Knowledge of the Bible is declining among people in the UK, according to academics from Durham University.
The National Biblical Literacy Survey found that young people believe the Bible is old-fashioned and for people like EastEnders’ character Dot Cotton. More than 900 people from faith and non-faith backgrounds were surveyed, with fewer than one in 20 able to name all of the Ten Commandments.
But the study showed many still turn to the Bible at times of emotional stress. The researchers said their findings showed the Church and politicians could no longer make assumptions about people’s knowledge of the Bible, which in under 45s is in decline.
The study revealed that 62% of respondents did not know the parable of the Prodigal Son and 60% could not name anything about the story of the Good Samaritan. One respondent said David and Goliath was the name of a ship, while another thought Daniel – who survived being thrown into the lions’ den – was the Lion King.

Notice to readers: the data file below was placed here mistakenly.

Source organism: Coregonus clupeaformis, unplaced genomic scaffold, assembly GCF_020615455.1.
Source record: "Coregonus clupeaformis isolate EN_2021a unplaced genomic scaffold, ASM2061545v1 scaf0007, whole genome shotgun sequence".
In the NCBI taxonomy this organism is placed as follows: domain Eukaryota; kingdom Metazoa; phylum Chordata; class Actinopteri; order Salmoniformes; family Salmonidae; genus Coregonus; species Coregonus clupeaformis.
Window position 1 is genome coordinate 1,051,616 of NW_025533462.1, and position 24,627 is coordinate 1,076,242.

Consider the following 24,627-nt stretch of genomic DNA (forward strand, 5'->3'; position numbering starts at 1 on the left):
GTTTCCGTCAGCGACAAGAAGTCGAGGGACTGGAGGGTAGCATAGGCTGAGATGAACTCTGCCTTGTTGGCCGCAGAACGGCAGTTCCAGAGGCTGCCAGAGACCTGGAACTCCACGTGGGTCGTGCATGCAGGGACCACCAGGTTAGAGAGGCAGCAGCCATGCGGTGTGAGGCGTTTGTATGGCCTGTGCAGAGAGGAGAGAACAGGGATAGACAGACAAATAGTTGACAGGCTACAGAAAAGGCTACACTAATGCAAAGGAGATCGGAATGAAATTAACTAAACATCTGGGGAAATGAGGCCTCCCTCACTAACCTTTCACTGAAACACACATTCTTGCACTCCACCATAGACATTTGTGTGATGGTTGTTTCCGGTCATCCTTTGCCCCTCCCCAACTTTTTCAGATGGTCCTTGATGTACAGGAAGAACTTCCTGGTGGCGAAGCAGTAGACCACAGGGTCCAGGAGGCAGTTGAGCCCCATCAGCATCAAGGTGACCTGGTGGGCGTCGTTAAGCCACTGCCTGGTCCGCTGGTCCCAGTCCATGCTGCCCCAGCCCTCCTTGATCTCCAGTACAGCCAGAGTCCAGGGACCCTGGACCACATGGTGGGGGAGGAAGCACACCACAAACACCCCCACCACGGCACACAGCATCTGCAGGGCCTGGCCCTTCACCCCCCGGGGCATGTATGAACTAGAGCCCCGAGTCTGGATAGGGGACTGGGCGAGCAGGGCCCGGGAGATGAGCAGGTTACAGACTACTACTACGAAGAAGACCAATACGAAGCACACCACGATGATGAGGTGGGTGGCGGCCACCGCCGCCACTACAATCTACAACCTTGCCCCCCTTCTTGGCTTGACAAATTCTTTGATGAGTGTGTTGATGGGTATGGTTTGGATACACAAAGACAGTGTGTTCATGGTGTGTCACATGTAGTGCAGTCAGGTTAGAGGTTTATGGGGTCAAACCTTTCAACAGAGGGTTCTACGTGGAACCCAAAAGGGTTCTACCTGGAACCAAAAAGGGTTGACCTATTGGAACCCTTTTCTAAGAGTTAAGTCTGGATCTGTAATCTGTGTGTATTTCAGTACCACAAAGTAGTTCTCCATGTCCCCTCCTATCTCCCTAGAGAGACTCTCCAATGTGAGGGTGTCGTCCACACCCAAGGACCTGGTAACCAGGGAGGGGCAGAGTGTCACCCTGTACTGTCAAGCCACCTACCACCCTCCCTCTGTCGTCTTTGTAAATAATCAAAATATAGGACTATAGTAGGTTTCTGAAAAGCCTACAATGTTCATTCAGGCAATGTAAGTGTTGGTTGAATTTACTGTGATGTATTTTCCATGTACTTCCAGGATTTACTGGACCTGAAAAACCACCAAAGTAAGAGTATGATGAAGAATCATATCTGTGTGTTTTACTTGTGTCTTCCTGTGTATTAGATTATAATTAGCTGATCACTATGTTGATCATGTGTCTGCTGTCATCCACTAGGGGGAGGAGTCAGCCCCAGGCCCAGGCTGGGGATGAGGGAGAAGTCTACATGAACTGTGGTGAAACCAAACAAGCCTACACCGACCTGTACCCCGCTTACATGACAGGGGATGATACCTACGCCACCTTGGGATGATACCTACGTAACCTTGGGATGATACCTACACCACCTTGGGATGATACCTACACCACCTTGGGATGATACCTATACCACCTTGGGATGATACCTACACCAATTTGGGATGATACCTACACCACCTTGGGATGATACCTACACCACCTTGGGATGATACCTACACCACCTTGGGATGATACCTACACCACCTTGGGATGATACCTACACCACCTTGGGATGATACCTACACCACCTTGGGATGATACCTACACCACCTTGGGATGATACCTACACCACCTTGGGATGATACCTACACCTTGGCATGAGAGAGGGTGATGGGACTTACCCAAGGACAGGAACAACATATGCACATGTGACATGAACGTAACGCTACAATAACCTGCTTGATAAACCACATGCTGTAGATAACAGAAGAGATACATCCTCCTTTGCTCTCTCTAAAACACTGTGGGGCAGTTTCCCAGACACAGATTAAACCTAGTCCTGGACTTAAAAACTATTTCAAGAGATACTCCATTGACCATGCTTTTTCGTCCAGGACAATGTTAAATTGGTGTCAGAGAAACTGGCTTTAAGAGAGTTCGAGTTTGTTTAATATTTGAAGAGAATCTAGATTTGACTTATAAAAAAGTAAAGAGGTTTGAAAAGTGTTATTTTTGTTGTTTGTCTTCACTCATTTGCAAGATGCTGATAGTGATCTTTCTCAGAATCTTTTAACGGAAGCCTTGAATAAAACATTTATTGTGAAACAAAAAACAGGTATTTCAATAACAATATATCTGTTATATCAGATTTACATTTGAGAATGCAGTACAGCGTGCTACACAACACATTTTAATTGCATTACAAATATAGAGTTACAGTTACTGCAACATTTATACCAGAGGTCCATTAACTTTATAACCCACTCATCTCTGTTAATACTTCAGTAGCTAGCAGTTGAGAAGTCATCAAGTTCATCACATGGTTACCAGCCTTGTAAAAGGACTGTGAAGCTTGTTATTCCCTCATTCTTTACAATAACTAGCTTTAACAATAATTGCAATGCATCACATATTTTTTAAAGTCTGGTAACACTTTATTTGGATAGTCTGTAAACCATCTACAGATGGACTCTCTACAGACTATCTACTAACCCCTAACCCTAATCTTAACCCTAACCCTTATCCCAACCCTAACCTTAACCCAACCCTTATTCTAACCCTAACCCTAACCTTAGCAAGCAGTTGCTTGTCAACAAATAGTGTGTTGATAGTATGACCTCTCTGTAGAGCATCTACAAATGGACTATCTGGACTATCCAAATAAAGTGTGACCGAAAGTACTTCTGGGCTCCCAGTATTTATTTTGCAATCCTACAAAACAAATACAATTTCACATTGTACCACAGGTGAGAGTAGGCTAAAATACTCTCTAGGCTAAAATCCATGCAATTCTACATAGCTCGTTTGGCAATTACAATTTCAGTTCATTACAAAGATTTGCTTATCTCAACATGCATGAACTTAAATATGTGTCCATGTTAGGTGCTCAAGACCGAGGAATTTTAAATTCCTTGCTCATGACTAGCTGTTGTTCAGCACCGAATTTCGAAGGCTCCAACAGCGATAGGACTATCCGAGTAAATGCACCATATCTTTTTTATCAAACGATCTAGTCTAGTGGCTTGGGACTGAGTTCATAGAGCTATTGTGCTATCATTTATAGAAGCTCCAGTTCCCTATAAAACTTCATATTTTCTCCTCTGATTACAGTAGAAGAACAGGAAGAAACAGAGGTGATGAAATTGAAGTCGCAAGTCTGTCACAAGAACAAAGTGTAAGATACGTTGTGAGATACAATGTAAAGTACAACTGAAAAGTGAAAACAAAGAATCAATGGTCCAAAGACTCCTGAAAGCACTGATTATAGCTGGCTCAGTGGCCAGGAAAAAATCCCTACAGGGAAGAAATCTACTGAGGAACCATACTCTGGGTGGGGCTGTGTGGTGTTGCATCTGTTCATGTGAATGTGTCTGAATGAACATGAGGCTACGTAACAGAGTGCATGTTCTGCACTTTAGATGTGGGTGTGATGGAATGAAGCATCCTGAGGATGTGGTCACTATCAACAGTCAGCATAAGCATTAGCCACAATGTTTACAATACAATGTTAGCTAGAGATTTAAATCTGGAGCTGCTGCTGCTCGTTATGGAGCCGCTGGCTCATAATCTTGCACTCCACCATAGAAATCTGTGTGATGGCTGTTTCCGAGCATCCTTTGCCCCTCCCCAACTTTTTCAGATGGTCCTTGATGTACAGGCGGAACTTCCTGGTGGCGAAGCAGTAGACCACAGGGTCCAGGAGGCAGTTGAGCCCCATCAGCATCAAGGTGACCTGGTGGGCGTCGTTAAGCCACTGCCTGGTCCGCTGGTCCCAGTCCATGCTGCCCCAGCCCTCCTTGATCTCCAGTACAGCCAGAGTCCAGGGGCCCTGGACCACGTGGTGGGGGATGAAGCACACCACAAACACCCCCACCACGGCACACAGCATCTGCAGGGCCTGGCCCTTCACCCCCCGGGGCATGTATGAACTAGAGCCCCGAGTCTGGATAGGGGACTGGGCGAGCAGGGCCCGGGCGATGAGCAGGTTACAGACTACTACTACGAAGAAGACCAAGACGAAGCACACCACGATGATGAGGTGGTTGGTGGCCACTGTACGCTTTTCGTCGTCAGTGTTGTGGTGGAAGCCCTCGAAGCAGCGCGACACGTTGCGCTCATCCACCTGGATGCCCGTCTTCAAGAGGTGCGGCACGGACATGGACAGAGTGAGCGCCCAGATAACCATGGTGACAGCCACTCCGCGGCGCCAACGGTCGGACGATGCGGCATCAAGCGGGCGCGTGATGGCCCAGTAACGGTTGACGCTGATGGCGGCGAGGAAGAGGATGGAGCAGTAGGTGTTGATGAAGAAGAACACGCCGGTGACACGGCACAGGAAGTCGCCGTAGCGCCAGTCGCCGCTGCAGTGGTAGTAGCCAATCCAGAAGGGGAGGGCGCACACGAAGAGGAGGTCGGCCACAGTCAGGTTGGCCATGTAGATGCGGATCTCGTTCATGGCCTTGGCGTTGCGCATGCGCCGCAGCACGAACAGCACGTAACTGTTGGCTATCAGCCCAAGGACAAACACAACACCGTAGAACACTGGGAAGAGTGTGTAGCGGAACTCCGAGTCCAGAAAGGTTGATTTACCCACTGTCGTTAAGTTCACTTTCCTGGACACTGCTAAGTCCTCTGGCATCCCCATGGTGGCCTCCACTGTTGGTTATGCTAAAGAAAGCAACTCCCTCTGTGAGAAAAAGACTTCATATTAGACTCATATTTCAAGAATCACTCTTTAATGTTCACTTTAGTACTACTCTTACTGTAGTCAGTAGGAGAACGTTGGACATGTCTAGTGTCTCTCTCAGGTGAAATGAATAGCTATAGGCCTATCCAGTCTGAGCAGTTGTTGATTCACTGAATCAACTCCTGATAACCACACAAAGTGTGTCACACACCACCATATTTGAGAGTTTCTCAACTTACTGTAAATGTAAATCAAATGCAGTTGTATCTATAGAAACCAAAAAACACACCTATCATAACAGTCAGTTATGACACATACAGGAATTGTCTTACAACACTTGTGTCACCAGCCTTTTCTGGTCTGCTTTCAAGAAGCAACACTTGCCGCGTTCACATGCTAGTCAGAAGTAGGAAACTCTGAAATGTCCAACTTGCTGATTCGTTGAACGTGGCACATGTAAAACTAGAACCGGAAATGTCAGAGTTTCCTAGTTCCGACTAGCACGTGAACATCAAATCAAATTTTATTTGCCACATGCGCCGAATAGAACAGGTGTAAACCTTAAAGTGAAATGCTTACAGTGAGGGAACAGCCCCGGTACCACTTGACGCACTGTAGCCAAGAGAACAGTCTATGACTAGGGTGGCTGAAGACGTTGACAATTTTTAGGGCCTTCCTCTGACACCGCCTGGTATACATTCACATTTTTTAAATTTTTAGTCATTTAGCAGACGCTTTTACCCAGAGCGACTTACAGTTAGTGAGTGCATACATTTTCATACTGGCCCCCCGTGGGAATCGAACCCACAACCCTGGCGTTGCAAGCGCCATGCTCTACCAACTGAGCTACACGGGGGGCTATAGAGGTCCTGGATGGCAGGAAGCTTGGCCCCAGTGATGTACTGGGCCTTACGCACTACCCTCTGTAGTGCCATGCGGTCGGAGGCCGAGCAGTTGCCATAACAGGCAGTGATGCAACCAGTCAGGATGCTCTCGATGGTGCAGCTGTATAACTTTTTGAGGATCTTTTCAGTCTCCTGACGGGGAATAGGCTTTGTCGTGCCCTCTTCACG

The study was funded by a consortium of national churches, charitable trusts and Bible agencies. Younger interviewees told researchers that the Bible was “old-fashioned”, “irrelevant” and “for Dot Cottons” – in reference to the churchgoing character in the BBC One soap. The Rev Brian Brown, a Methodist minister and visiting fellow in media and communication at St John’s College, Durham University, said: “The Church and political leaders should take serious note of the findings and recognise that we cannot make the assumptions we used to make about the Bible and its place in contemporary people’s lives and culture.” But he added: “Many respondents said they still turn to the Bible for support and guidance at key moments.”